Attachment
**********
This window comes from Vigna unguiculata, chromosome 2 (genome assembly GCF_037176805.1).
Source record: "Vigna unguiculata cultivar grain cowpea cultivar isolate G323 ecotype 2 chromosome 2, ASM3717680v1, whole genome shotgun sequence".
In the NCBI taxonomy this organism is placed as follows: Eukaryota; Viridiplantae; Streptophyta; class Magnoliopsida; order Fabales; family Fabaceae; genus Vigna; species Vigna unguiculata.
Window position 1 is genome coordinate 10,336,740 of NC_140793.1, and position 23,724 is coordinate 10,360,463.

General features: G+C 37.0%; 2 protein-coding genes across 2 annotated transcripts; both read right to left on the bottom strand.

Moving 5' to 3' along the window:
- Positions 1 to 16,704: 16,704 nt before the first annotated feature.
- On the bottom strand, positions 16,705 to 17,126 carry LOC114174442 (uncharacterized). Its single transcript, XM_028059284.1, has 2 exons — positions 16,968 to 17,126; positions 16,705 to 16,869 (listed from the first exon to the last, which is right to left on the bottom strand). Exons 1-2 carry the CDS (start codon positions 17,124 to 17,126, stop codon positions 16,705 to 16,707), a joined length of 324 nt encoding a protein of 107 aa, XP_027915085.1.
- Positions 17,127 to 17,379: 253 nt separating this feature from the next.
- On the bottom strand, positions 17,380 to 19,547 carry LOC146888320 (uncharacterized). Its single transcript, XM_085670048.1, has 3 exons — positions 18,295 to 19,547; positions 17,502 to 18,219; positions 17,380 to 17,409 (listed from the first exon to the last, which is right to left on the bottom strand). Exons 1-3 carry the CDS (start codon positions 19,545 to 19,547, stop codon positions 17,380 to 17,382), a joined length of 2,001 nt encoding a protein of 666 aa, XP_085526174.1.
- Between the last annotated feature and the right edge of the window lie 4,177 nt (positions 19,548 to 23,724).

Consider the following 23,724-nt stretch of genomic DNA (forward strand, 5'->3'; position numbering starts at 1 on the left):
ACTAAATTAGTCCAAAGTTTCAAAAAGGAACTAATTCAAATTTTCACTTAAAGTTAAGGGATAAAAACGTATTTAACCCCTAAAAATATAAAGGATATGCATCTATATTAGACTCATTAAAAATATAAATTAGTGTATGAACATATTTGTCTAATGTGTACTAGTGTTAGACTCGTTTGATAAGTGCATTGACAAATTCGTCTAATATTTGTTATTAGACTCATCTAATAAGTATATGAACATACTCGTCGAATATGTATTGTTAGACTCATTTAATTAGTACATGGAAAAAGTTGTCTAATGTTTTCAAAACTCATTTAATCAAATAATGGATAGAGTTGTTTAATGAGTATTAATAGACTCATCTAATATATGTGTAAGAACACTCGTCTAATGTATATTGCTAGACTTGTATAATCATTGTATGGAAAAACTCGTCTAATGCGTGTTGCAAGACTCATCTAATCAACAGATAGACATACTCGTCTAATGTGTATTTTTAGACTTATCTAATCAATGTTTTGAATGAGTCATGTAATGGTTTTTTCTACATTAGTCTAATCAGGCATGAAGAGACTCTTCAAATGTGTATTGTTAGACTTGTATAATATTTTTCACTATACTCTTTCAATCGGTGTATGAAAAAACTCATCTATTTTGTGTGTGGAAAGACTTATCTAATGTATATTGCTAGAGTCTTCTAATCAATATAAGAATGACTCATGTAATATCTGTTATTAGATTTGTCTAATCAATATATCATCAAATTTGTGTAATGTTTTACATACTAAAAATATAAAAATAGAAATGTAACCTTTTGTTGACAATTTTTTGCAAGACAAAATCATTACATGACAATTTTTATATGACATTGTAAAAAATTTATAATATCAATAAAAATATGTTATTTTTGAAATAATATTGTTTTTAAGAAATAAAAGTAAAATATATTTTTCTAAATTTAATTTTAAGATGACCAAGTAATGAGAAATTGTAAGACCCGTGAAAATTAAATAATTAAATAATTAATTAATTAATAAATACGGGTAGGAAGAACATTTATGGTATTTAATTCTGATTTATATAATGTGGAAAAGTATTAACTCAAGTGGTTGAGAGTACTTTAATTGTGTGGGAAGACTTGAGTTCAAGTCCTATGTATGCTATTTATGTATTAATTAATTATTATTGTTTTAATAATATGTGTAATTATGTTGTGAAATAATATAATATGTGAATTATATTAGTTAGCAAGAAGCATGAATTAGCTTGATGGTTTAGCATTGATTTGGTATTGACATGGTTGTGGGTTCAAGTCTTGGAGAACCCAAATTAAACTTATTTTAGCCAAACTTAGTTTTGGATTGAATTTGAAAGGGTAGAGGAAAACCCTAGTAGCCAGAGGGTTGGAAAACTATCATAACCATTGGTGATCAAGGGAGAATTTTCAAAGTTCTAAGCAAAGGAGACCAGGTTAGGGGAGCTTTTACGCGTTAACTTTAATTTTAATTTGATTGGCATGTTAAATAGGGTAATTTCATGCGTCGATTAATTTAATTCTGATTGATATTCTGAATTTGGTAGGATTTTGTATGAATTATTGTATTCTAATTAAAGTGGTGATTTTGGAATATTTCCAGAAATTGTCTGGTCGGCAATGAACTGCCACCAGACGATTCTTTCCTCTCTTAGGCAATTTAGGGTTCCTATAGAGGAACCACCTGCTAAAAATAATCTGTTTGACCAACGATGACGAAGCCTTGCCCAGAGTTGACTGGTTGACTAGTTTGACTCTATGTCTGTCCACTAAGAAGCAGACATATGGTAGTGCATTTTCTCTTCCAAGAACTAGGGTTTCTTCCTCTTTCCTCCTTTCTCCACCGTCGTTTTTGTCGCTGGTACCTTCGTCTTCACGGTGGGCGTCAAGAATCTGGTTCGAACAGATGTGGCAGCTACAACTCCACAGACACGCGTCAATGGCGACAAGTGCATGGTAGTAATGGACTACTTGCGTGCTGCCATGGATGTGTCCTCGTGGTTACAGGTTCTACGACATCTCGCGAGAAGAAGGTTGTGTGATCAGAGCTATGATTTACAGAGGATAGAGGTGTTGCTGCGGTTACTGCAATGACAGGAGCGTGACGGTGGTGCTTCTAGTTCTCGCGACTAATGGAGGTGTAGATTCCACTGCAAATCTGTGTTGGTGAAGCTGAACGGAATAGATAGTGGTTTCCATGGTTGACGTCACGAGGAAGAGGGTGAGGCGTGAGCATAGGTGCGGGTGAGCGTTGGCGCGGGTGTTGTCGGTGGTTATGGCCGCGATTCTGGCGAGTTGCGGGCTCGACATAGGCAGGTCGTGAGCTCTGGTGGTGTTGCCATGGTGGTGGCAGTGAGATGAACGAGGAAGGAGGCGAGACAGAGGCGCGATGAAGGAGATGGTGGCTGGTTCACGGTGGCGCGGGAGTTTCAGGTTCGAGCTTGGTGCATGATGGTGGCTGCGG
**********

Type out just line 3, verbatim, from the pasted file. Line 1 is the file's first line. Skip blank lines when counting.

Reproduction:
In the NCBI taxonomy this organism is placed as follows: Eukaryota; Viridiplantae; Streptophyta; class Magnoliopsida; order Fabales; family Fabaceae; genus Vigna; species Vigna unguiculata.